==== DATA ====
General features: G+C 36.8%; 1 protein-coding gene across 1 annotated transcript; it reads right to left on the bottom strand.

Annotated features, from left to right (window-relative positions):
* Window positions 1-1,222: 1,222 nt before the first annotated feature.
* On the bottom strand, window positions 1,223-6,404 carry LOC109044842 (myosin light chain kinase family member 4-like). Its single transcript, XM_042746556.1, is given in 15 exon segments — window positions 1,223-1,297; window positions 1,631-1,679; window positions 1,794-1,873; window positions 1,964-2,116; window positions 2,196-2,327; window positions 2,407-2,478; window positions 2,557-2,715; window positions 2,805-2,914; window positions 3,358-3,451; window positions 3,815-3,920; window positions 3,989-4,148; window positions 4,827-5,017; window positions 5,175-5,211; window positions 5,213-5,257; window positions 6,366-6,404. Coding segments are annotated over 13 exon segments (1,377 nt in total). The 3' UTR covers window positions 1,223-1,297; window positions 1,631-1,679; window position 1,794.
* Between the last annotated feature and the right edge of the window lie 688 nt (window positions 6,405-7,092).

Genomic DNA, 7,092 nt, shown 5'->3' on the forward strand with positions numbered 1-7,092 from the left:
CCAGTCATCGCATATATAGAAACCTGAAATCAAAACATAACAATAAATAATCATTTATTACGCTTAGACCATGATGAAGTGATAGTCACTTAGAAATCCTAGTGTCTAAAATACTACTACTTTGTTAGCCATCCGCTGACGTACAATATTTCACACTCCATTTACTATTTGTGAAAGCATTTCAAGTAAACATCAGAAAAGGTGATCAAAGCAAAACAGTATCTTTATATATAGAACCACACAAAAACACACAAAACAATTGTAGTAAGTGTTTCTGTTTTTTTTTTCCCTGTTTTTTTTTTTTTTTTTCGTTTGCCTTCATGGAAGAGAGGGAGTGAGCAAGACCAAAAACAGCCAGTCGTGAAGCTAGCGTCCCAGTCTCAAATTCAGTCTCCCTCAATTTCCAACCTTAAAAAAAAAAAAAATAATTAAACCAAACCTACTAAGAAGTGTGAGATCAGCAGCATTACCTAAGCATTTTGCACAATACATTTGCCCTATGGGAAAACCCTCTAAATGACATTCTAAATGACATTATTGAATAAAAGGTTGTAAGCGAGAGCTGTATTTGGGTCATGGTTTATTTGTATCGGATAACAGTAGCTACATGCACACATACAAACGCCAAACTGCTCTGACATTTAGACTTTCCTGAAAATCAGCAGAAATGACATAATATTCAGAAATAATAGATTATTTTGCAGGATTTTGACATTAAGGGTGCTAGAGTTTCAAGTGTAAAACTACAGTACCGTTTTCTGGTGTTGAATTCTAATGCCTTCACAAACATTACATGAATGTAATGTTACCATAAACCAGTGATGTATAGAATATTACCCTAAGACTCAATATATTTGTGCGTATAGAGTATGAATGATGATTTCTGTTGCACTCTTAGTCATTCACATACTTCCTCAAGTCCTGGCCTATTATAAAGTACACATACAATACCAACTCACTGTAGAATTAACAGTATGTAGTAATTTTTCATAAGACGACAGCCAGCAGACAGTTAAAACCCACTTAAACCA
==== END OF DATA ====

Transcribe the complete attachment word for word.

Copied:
General features: G+C 36.8%; 1 protein-coding gene across 1 annotated transcript; it reads right to left on the bottom strand.

Annotated features, from left to right (window-relative positions):
* Window positions 1-1,222: 1,222 nt before the first annotated feature.
* On the bottom strand, window positions 1,223-6,404 carry LOC109044842 (myosin light chain kinase family member 4-like). Its single transcript, XM_042746556.1, is given in 15 exon segments — window positions 1,223-1,297; window positions 1,631-1,679; window positions 1,794-1,873; window positions 1,964-2,116; window positions 2,196-2,327; window positions 2,407-2,478; window positions 2,557-2,715; window positions 2,805-2,914; window positions 3,358-3,451; window positions 3,815-3,920; window positions 3,989-4,148; window positions 4,827-5,017; window positions 5,175-5,211; window positions 5,213-5,257; window positions 6,366-6,404. Coding segments are annotated over 13 exon segments (1,377 nt in total). The 3' UTR covers window positions 1,223-1,297; window positions 1,631-1,679; window position 1,794.
* Between the last annotated feature and the right edge of the window lie 688 nt (window positions 6,405-7,092).

Genomic DNA, 7,092 nt, shown 5'->3' on the forward strand with positions numbered 1-7,092 from the left:
CCAGTCATCGCATATATAGAAACCTGAAATCAAAACATAACAATAAATAATCATTTATTACGCTTAGACCATGATGAAGTGATAGTCACTTAGAAATCCTAGTGTCTAAAATACTACTACTTTGTTAGCCATCCGCTGACGTACAATATTTCACACTCCATTTACTATTTGTGAAAGCATTTCAAGTAAACATCAGAAAAGGTGATCAAAGCAAAACAGTATCTTTATATATAGAACCACACAAAAACACACAAAACAATTGTAGTAAGTGTTTCTGTTTTTTTTTTCCCTGTTTTTTTTTTTTTTTTTCGTTTGCCTTCATGGAAGAGAGGGAGTGAGCAAGACCAAAAACAGCCAGTCGTGAAGCTAGCGTCCCAGTCTCAAATTCAGTCTCCCTCAATTTCCAACCTTAAAAAAAAAAAAAATAATTAAACCAAACCTACTAAGAAGTGTGAGATCAGCAGCATTACCTAAGCATTTTGCACAATACATTTGCCCTATGGGAAAACCCTCTAAATGACATTCTAAATGACATTATTGAATAAAAGGTTGTAAGCGAGAGCTGTATTTGGGTCATGGTTTATTTGTATCGGATAACAGTAGCTACATGCACACATACAAACGCCAAACTGCTCTGACATTTAGACTTTCCTGAAAATCAGCAGAAATGACATAATATTCAGAAATAATAGATTATTTTGCAGGATTTTGACATTAAGGGTGCTAGAGTTTCAAGTGTAAAACTACAGTACCGTTTTCTGGTGTTGAATTCTAATGCCTTCACAAACATTACATGAATGTAATGTTACCATAAACCAGTGATGTATAGAATATTACCCTAAGACTCAATATATTTGTGCGTATAGAGTATGAATGATGATTTCTGTTGCACTCTTAGTCATTCACATACTTCCTCAAGTCCTGGCCTATTATAAAGTACACATACAATACCAACTCACTGTAGAATTAACAGTATGTAGTAATTTTTCATAAGACGACAGCCAGCAGACAGTTAAAACCCACTTAAACCA